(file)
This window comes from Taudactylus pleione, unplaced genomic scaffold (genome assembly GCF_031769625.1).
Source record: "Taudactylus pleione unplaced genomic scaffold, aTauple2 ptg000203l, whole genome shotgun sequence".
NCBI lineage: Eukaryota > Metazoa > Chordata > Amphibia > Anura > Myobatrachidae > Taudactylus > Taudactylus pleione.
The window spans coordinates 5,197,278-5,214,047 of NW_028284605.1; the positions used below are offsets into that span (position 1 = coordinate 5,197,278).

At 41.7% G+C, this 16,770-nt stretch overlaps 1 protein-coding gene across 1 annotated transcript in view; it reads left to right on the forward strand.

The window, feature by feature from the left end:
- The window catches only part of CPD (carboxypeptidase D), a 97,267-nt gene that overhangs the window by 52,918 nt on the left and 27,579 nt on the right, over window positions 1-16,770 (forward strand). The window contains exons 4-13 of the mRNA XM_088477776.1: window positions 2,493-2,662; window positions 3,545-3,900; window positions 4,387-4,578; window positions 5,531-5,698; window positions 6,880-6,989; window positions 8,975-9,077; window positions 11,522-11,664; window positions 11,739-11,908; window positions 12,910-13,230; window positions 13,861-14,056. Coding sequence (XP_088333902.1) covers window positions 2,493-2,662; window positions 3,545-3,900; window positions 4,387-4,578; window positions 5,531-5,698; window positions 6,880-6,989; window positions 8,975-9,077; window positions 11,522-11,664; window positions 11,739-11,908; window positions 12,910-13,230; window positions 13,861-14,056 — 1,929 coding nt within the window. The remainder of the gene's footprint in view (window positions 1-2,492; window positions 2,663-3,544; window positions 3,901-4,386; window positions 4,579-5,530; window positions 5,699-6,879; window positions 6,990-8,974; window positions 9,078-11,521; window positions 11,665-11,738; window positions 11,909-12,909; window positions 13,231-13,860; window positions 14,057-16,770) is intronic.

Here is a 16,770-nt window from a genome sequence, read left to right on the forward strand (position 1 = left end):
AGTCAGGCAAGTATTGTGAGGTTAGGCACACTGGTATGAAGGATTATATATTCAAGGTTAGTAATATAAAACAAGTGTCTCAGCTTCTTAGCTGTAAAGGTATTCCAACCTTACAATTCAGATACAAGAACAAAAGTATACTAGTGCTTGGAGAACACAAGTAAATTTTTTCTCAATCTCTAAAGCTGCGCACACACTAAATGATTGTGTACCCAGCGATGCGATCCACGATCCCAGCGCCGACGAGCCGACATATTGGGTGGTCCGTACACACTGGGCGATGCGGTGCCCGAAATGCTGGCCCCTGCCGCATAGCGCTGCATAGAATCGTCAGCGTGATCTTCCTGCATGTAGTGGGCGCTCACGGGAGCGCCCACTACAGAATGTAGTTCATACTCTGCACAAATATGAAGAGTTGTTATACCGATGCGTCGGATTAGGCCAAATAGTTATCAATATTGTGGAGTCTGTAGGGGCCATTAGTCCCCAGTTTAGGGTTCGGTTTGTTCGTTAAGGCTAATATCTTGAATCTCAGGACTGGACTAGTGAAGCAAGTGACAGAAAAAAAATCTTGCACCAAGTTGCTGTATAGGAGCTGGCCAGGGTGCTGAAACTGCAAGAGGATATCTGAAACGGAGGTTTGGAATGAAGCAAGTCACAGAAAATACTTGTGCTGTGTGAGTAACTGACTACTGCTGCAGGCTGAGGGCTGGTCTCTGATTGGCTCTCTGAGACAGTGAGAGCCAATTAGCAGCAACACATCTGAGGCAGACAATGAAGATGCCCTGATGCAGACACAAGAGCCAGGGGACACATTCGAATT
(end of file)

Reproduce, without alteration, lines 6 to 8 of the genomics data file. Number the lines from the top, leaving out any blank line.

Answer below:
The window, feature by feature from the left end:
- The window catches only part of CPD (carboxypeptidase D), a 97,267-nt gene that overhangs the window by 52,918 nt on the left and 27,579 nt on the right, over window positions 1-16,770 (forward strand). The window contains exons 4-13 of the mRNA XM_088477776.1: window positions 2,493-2,662; window positions 3,545-3,900; window positions 4,387-4,578; window positions 5,531-5,698; window positions 6,880-6,989; window positions 8,975-9,077; window positions 11,522-11,664; window positions 11,739-11,908; window positions 12,910-13,230; window positions 13,861-14,056. Coding sequence (XP_088333902.1) covers window positions 2,493-2,662; window positions 3,545-3,900; window positions 4,387-4,578; window positions 5,531-5,698; window positions 6,880-6,989; window positions 8,975-9,077; window positions 11,522-11,664; window positions 11,739-11,908; window positions 12,910-13,230; window positions 13,861-14,056 — 1,929 coding nt within the window. The remainder of the gene's footprint in view (window positions 1-2,492; window positions 2,663-3,544; window positions 3,901-4,386; window positions 4,579-5,530; window positions 5,699-6,879; window positions 6,990-8,974; window positions 9,078-11,521; window positions 11,665-11,738; window positions 11,909-12,909; window positions 13,231-13,860; window positions 14,057-16,770) is intronic.

Here is a 16,770-nt window from a genome sequence, read left to right on the forward strand (position 1 = left end):